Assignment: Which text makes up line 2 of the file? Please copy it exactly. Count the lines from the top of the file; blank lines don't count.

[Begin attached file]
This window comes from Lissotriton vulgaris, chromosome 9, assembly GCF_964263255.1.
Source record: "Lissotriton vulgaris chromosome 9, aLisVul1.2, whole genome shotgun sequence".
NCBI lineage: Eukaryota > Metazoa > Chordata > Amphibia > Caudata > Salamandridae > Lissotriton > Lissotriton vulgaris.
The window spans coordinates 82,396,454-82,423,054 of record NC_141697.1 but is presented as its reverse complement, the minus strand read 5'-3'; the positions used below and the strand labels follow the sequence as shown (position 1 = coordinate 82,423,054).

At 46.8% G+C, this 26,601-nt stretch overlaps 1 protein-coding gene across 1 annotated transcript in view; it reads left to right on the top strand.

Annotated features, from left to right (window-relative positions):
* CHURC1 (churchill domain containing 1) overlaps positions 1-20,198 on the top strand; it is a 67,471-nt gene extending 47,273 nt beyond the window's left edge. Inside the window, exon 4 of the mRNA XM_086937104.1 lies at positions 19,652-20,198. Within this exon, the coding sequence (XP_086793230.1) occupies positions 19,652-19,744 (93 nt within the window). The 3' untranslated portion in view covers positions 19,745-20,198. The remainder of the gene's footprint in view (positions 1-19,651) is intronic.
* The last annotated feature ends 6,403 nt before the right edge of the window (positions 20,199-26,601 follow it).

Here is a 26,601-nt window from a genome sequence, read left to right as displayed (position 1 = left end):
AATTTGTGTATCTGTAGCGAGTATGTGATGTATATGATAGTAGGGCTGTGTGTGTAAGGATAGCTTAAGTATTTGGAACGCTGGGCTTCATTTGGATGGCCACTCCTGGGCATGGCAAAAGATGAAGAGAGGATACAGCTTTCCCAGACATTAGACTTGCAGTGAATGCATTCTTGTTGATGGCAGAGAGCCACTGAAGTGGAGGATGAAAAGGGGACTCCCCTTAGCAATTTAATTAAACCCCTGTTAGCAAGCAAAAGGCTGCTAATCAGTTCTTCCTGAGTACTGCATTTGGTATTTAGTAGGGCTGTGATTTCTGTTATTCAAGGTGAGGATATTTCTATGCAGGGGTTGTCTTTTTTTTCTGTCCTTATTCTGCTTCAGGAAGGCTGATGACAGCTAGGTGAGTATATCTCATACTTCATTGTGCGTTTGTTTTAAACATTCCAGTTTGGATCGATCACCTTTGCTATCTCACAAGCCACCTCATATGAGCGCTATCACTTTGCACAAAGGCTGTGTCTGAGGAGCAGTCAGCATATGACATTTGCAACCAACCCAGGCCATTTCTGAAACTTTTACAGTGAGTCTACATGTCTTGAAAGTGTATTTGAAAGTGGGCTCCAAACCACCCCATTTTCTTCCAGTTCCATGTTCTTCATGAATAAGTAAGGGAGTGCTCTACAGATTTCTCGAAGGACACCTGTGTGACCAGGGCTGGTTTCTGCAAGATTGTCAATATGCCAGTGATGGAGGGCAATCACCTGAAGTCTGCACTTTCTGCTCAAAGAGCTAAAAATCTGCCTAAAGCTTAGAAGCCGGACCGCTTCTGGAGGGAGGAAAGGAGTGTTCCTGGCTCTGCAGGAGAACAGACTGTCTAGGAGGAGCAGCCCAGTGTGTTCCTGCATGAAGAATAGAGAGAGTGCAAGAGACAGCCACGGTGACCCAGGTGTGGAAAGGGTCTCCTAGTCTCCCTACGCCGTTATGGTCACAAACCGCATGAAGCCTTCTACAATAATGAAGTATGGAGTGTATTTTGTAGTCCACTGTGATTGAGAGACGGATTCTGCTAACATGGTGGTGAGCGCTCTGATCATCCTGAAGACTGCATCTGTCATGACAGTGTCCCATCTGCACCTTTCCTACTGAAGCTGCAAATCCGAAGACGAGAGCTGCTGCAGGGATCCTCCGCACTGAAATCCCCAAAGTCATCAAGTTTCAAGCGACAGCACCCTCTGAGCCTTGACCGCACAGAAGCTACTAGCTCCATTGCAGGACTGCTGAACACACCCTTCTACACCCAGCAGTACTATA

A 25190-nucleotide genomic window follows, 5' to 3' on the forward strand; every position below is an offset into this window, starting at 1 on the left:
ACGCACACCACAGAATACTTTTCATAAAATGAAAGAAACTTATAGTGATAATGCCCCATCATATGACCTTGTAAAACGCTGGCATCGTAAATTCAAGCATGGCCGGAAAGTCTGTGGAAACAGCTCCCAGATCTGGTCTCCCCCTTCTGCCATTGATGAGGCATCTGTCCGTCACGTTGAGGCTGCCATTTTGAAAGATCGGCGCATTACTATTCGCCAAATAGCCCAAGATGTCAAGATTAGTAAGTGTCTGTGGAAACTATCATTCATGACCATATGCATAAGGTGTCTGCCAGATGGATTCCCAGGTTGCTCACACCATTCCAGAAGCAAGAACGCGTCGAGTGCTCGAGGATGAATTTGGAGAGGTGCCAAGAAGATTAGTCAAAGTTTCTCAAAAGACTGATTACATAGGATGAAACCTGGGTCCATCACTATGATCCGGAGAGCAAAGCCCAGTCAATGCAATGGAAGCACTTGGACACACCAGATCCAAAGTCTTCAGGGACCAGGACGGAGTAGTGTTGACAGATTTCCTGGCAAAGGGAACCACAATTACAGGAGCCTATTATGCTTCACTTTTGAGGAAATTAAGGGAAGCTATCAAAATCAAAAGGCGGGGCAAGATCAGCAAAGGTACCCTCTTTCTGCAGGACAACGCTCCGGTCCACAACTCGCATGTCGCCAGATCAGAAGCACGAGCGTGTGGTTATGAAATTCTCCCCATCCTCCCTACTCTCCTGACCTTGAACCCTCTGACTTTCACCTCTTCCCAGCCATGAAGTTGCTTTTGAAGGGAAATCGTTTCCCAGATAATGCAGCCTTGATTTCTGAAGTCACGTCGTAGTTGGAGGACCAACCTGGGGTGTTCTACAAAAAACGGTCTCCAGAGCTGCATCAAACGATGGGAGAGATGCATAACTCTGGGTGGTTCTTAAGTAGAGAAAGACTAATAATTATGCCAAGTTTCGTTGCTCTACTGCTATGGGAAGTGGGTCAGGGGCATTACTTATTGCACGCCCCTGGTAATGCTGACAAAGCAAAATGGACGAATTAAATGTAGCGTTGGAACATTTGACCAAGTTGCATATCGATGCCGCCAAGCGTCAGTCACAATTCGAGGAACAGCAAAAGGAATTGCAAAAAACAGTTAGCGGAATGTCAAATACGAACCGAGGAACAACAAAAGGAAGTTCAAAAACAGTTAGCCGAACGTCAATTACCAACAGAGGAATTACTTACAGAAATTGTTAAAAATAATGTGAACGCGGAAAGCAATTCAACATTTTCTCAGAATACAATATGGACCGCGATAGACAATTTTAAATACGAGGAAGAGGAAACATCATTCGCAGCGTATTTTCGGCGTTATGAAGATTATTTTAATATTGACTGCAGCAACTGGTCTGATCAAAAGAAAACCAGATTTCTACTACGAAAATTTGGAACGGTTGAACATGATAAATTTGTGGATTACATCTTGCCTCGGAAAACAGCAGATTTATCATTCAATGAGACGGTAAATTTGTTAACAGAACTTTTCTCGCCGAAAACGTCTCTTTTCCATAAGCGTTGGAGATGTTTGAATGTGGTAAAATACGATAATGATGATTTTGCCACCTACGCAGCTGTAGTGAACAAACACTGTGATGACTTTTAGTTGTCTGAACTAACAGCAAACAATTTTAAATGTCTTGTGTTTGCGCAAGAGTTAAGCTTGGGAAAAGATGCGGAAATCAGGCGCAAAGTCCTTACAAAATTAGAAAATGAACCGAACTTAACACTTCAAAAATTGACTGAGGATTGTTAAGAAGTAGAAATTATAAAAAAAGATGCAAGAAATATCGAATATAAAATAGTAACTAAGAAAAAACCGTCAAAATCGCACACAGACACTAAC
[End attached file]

Source record: "Lissotriton vulgaris chromosome 9, aLisVul1.2, whole genome shotgun sequence".